In case you are not aware, the proposed Pebble Mine would be sited at the headwaters of two of the main rivers that feed Bristol Bay. This watershed supports the largest sockeye salmon run in the world (by far) and is one of the largest salmon fisheries in the world. Pebble Mine is fraught with huge risks. It would require the world’s’ largest earthen dam to contain the 2 billion to 10 billion tons of toxic mine waste produced, in a very seismically active area.
I am writing today to encourage you to use your authority under the Clean Water Act to take a hard look at how the proposed Pebble Mine in Alaska’s Bristol Bay watershed will impact our nation’s biggest wild salmon fishery, the commercial fishermen and Alaska Natives who depend on it and the local businesses who make their living off of this wild landscape in Southwestern Alaska.
If built, Pebble Mine will produce between 2 and 10 billion tons of toxic waste that will have to be treated for hundreds of years. Located in a seismically active region, the mine would require the world’s largest earthen dam to be built, around 700 feet high and several miles in length. Independent scientists have questioned whether the dam could withstand the force of a massive earthquake, such as the 9.2 quake that devastated Anchorage in 1964. Because of its size, geochemistry and location, Pebble runs a high risk of polluting Bristol Bay, one of the world’s last remaining strongholds of healthy salmon populations, including the largest sockeye salmon runs in the world. The region provides pristine spawning grounds for trophy rainbow trout and all five species of Pacific salmon and a variety of wildlife that depends on the nutrients from salmon, clean water, and undisturbed habitat.
I urge you to initiate a Clean Water Act 404(c) process in Bristol Bay immediately. Alaska Natives, sportsmen, commercial fishermen and conservation organizations deserve a public and science-based process to determine if the Pebble Partnership’s plans to build the biggest open pit mine in North America will harm one of our nation’s greatest fisheries.
The study found that brook trout in the St. Lawrence river have large quantities of antidepressants in their livers and brains, and much smaller amounts in their muscle tissue. Even very small concentrations of pharmaceuticals in waterways have been linked to significant changes in those ecosystems.
Pam and Kristen Judy say they’ve been getting headaches, sore throats and nose bleeds ever since this compressor station was built next door. DEP air monitoring in the Judy’s yard last year found evidence of methane, benzene, toluene, acetone and 12 other compounds.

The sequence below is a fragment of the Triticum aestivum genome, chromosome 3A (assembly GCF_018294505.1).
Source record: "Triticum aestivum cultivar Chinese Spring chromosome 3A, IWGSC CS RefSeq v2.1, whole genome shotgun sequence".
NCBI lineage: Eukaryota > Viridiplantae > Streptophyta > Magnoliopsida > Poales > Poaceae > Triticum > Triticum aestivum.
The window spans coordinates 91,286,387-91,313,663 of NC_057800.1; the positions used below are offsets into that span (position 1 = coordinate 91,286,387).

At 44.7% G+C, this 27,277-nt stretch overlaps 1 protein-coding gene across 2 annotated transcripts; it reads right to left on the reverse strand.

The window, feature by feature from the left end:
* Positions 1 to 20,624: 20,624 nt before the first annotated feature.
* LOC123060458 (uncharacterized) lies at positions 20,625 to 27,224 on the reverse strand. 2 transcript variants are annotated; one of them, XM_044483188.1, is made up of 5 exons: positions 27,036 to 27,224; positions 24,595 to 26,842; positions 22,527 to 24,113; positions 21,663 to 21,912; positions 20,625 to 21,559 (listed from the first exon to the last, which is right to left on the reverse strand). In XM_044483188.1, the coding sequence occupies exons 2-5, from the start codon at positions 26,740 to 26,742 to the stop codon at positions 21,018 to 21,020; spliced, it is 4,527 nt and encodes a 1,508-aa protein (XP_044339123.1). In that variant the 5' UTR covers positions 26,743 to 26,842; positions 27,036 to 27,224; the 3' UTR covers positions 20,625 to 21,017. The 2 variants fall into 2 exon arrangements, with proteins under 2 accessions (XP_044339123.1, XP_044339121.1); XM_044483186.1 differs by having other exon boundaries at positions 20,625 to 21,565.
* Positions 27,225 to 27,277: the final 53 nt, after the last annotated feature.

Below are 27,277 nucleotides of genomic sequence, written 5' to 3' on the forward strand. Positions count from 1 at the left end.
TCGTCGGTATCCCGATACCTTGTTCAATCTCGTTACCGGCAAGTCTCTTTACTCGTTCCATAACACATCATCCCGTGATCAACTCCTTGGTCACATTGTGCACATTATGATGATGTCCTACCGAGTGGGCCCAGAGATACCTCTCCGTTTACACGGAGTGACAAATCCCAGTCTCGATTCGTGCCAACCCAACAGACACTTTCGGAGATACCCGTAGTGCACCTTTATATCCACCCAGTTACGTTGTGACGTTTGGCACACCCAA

John Hanger, DEP: “The total numbers, once we get to 40,000 wells in this state, of air emissions, unless the industry uses the cleanest technology, will be a problem.”
Ray Walker, Marcellus Shale Coalition: “We’re literally going to be able to move gas or compress gas or treat gas with literally tenths of a percent of the emissions that we used to.” Some of those technologies already exist but aren’t always used. In fact, they aren’t required to be used. Like vapor recovery units that can be placed on tank stacks to prevent the kind of pollution plume you’re seeing here. That’s why the group GASP wants DEP to require the use of cleaner technologies.
The concerns over groundwater pollution are much greater.
Pennsylvania, with over 5000 miles of water containing brook trout, stands to lose a lot if drillers are not responsible or if it is not possible to drill for gas safely, both of which seem to be in question. Brook trout depend on clean groundwater. Humans, not coincidentally, depend on groundwater, too. Groundwater flows deep within the earth’s crust and provides fresh water in our springs, streams, rivers, lakes, wells and irrigation systems. We don’t have maps showing where this water travels deep underground. Injecting millions of gallons of fracking fluids into a gas well is not guaranteed to be contained within the well area, and gas drilling chemicals are often not contained (this link is to a bunch of lawyers with an interest in exposing this, but the site links to actual articles on reputable news sites). And once contaminated, cleaning up a water source thousands of feet underground is not possible, and where that water flows next is not always understood.